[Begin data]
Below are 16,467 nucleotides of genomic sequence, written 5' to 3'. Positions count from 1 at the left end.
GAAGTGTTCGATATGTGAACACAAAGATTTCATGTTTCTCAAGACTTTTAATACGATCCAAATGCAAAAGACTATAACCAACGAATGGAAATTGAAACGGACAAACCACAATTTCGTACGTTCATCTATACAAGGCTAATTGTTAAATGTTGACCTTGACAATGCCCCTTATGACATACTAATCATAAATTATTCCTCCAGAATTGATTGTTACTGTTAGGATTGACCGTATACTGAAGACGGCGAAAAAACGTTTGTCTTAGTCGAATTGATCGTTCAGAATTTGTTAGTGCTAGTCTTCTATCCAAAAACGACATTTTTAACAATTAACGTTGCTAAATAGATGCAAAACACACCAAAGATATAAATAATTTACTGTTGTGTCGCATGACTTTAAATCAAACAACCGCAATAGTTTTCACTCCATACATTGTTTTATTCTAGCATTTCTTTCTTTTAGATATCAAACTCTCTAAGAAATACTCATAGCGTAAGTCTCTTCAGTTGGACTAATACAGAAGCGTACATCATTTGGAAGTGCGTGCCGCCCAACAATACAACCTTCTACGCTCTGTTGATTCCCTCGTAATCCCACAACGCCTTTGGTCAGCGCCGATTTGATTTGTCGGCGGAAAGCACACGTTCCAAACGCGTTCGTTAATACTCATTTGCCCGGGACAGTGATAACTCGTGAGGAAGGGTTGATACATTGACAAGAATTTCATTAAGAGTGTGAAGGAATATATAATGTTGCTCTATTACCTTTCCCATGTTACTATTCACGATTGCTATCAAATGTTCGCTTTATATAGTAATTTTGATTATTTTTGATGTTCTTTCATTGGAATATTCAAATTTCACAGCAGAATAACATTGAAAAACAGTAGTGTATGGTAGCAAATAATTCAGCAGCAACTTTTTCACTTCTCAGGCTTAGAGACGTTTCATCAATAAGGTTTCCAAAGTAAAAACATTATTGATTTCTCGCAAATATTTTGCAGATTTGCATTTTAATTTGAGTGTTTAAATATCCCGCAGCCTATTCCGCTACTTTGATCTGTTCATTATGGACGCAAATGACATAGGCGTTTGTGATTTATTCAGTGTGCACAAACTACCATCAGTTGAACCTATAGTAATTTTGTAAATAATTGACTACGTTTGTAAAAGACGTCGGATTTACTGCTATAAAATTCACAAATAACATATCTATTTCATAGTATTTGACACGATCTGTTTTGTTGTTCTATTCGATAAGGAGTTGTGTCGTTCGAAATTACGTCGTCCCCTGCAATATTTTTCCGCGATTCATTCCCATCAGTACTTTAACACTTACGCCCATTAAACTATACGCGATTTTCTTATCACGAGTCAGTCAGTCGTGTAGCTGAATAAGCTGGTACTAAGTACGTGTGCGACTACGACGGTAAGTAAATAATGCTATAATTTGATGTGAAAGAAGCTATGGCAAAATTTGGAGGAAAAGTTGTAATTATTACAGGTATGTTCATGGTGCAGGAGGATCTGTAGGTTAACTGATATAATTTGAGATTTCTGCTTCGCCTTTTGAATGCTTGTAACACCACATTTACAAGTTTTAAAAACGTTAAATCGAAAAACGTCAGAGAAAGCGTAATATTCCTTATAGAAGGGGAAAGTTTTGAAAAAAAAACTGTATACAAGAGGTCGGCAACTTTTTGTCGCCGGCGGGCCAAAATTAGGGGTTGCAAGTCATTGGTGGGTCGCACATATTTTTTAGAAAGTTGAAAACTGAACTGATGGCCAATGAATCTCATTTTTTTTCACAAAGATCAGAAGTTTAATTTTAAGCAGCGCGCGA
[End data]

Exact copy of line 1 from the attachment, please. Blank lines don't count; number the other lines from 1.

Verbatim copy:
Below are 16,467 nucleotides of genomic sequence, written 5' to 3'. Positions count from 1 at the left end.